>I’ve been watching Zach, waiting and waiting for that first real social smile, that first baby attempt at talking (coos and other vocalizations) and have been sorely disappointed time and again. In fact I was starting to worry a bit, watching the calendar and realizing he is into his second month of life. They should be occurring anytime. Running into our family doc at work in the wee hours of the morning yesterday did a world of good for me. She reminded me of something.
Zach will be 6 weeks into life here in a couple of days. But truthfully, he is only a week or so old right now. With that being said, he has been making plenty of changes. I was looking at him yesterday, as he was sleeping in his bouncy seat while I cooked dinner. And I noticed these little changes. The soles of his feet, once smooth as glass, have started to develop little creases. The cartilage at the tops of his ears is more formed and less floppy. The lanugo that once covered his entire body is now limited to his upper shoulder area. His skin has has started to lose the looseness as he develops fat stores. He chokes less and less often when feeding as he has learned the suck-swallow-breathe routine. He is more alert for larger periods of time. This is great as his face has lost its puffiness. He opens those huge blue eyes and just looks around, seeming to absorb everything. And his breathing has become much less erratic. This last one was a biggie for me as an RT. In the early days, he was having apnea spells (more so in certain positions). When he would lay flat, it often was bad enough that I would notice a dusky appearance and have to lift him up or nudge him to remind him to breathe. We never got it treated. I knew they would just order an apnea monitor, which can be a great tool, but often just causes more alarm and panic than necessary with false alarms. Or they would keep him in the hospital to monitor him. Why? So they can watch him? He has his own personal respiratory therapist! Even the babies in our NICU don’t have this, as they often just call us for problems, and even then we can’t possibly be with only one baby all day, everyday. But anyhow, all of these were signs of prematurity that we even use to estimate gestationl age in preemies in a hospital setting.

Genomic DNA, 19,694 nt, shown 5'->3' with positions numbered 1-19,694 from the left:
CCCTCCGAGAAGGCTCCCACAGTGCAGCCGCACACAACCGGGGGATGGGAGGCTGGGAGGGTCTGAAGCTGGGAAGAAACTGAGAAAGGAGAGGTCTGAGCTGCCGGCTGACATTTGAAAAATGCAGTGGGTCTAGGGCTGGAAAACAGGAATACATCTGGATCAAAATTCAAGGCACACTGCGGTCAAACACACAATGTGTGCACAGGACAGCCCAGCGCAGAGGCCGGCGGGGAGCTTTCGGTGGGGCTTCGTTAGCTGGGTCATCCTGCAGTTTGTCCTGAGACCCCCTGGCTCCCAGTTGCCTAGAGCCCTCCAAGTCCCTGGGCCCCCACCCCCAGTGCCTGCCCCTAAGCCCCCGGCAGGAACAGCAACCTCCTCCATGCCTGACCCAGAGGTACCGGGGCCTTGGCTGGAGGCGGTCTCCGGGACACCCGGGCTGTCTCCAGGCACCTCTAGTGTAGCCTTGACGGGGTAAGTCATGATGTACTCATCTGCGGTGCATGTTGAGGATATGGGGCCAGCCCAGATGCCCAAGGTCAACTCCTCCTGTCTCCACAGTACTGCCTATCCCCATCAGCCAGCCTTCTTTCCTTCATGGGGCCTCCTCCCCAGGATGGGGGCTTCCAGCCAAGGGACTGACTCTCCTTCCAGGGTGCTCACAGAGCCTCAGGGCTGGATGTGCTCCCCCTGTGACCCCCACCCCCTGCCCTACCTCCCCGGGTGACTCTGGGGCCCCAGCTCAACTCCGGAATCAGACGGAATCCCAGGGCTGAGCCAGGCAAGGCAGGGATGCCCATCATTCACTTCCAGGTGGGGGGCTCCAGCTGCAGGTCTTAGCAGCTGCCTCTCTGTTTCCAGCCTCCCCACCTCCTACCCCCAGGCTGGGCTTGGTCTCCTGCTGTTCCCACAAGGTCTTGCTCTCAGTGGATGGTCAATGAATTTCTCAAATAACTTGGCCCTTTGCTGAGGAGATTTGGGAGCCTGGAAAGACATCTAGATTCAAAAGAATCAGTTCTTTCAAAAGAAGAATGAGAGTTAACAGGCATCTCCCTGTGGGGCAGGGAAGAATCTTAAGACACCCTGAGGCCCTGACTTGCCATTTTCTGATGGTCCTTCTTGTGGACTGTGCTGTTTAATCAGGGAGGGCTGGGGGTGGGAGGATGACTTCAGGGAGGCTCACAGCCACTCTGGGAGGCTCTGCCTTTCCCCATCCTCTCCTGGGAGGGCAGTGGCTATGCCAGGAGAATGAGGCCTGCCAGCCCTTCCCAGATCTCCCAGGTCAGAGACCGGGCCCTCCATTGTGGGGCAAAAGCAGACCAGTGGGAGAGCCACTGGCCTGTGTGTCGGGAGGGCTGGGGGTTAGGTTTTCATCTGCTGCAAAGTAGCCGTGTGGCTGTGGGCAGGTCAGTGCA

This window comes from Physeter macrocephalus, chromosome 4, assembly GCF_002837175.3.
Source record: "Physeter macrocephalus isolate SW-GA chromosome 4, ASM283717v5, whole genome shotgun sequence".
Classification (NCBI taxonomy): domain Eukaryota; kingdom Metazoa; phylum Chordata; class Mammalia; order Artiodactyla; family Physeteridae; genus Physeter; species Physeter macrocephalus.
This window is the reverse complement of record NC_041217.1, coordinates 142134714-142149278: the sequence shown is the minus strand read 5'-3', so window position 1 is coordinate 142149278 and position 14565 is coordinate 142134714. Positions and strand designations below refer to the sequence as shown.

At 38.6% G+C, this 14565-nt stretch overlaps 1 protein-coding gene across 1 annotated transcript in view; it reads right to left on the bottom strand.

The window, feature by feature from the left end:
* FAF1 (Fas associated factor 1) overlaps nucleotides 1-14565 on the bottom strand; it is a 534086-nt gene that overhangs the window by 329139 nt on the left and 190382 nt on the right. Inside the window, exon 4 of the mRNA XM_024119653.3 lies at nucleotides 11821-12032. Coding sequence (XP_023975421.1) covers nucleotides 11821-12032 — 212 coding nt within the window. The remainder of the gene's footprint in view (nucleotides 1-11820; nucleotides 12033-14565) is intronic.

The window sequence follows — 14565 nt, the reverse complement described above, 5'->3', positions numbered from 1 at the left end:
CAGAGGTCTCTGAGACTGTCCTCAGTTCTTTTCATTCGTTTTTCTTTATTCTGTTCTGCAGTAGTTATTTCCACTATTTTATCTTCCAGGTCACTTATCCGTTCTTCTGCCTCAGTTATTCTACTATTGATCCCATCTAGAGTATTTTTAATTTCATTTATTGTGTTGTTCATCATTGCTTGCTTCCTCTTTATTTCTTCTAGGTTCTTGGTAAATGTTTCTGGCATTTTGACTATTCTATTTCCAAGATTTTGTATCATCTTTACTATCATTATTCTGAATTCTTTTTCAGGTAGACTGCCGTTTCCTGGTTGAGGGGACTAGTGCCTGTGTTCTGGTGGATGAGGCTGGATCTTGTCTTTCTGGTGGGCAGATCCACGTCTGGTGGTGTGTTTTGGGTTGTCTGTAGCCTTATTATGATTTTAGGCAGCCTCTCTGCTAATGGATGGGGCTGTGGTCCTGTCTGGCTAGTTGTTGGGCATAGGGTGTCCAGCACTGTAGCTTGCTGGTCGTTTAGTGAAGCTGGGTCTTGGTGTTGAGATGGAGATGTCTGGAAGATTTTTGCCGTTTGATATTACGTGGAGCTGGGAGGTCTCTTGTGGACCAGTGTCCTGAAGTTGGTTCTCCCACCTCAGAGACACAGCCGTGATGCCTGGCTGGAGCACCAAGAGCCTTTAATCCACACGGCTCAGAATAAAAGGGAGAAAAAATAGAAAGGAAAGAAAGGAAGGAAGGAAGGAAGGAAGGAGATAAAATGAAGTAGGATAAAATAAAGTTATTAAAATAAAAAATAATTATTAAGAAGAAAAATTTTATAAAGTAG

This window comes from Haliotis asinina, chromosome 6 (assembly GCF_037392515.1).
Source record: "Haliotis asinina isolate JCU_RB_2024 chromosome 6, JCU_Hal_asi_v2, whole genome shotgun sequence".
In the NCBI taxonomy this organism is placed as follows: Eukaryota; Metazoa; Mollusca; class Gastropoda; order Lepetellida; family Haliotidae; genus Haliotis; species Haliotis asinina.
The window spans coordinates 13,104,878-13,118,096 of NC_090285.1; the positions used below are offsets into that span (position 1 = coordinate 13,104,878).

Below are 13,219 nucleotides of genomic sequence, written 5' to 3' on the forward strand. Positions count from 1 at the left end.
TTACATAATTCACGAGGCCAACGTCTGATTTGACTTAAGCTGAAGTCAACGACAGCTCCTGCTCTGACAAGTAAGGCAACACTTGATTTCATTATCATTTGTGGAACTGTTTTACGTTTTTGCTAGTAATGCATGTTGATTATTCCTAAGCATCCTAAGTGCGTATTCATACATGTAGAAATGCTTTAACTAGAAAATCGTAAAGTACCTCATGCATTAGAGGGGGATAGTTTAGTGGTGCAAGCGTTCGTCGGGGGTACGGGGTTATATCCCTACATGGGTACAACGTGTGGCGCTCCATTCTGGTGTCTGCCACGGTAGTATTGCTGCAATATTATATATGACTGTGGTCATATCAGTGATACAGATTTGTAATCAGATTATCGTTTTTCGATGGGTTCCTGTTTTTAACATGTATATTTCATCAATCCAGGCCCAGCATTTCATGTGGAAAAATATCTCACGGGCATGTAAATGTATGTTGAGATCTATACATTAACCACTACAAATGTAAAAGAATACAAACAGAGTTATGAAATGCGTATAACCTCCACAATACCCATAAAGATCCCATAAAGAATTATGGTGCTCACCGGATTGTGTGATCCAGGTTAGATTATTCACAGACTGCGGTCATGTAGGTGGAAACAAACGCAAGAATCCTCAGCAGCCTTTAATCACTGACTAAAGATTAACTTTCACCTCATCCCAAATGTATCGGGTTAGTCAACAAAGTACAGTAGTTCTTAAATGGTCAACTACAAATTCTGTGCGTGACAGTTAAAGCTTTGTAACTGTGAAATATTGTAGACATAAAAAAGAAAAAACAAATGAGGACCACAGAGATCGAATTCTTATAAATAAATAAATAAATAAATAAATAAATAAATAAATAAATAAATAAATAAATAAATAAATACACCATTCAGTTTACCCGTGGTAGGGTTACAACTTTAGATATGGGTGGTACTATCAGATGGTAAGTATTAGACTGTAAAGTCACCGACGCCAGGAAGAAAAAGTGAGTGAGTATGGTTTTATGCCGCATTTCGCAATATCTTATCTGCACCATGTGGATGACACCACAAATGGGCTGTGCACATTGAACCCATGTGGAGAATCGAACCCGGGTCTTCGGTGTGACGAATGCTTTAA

So Baby Zach has been doing plenty of changing. It’s a lot of work for a little guy like him, so I have to be more patient. I have to avoid falling into the trap of being fooled by the fact that he was average full-term size at birth and remind myself that he was still a preemie. Now that his due date has come and gone, I can look forward to the fun changes one expects.